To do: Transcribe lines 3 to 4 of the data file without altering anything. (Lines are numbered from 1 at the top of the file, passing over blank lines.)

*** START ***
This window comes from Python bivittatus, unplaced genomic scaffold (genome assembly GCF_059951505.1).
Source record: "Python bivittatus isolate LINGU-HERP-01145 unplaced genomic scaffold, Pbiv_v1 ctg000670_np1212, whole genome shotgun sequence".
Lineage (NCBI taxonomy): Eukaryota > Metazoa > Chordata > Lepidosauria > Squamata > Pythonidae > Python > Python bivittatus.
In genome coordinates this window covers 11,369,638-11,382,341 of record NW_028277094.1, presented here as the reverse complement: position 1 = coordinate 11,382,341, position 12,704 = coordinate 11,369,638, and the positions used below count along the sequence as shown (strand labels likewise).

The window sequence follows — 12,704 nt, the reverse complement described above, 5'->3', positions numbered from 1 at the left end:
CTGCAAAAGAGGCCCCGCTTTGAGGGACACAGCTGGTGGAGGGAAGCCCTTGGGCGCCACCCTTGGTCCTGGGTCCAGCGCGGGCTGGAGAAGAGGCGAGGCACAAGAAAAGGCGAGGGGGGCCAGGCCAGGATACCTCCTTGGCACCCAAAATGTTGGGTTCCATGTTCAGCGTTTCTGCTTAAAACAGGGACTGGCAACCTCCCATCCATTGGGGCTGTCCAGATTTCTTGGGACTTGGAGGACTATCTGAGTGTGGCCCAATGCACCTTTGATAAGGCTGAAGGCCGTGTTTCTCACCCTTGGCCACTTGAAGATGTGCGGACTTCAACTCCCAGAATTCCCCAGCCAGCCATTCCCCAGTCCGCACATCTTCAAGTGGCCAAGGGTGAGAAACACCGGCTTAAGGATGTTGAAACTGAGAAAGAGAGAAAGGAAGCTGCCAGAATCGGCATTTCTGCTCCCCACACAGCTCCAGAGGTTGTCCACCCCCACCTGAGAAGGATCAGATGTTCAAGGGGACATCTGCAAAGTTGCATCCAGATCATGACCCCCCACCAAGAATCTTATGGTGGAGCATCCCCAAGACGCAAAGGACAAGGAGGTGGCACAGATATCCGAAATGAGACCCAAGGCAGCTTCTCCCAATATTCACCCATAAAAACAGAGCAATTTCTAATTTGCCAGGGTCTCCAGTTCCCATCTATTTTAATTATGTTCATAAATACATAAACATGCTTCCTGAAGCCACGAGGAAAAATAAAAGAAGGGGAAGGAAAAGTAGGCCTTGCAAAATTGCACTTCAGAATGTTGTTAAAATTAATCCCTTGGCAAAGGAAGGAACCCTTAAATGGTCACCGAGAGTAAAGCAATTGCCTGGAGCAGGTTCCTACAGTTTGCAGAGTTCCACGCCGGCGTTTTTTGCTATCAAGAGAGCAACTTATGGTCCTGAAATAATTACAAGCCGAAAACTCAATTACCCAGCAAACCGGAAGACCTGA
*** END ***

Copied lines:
Lineage (NCBI taxonomy): Eukaryota > Metazoa > Chordata > Lepidosauria > Squamata > Pythonidae > Python > Python bivittatus.
In genome coordinates this window covers 11,369,638-11,382,341 of record NW_028277094.1, presented here as the reverse complement: position 1 = coordinate 11,382,341, position 12,704 = coordinate 11,369,638, and the positions used below count along the sequence as shown (strand labels likewise).